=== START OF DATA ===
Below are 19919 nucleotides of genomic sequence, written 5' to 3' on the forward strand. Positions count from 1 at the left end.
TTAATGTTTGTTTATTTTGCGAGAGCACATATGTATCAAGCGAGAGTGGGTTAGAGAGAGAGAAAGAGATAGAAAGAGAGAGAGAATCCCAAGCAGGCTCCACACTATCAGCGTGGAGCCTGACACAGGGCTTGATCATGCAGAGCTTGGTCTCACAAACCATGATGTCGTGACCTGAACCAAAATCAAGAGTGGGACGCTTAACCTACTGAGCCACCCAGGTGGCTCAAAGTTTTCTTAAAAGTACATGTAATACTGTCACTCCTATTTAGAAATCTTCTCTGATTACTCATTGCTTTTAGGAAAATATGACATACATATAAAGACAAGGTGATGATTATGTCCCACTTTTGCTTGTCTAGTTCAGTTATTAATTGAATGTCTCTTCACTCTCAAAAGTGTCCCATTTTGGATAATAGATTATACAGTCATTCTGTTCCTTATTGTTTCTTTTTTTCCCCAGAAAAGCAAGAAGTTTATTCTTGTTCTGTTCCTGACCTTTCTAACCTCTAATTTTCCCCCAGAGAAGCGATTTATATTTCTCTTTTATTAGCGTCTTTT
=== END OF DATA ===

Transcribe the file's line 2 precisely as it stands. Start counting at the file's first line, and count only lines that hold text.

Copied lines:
TTAATGTTTGTTTATTTTGCGAGAGCACATATGTATCAAGCGAGAGTGGGTTAGAGAGAGAGAAAGAGATAGAAAGAGAGAGAGAATCCCAAGCAGGCTCCACACTATCAGCGTGGAGCCTGACACAGGGCTTGATCATGCAGAGCTTGGTCTCACAAACCATGATGTCGTGACCTGAACCAAAATCAAGAGTGGGACGCTTAACCTACTGAGCCACCCAGGTGGCTCAAAGTTTTCTTAAAAGTACATGTAATACTGTCACTCCTATTTAGAAATCTTCTCTGATTACTCATTGCTTTTAGGAAAATATGACATACATATAAAGACAAGGTGATGATTATGTCCCACTTTTGCTTGTCTAGTTCAGTTATTAATTGAATGTCTCTTCACTCTCAAAAGTGTCCCATTTTGGATAATAGATTATACAGTCATTCTGTTCCTTATTGTTTCTTTTTTTCCCCAGAAAAGCAAGAAGTTTATTCTTGTTCTGTTCCTGACCTTTCTAACCTCTAATTTTCCCCCAGAGAAGCGATTTATATTTCTCTTTTATTAGCGTCTTTT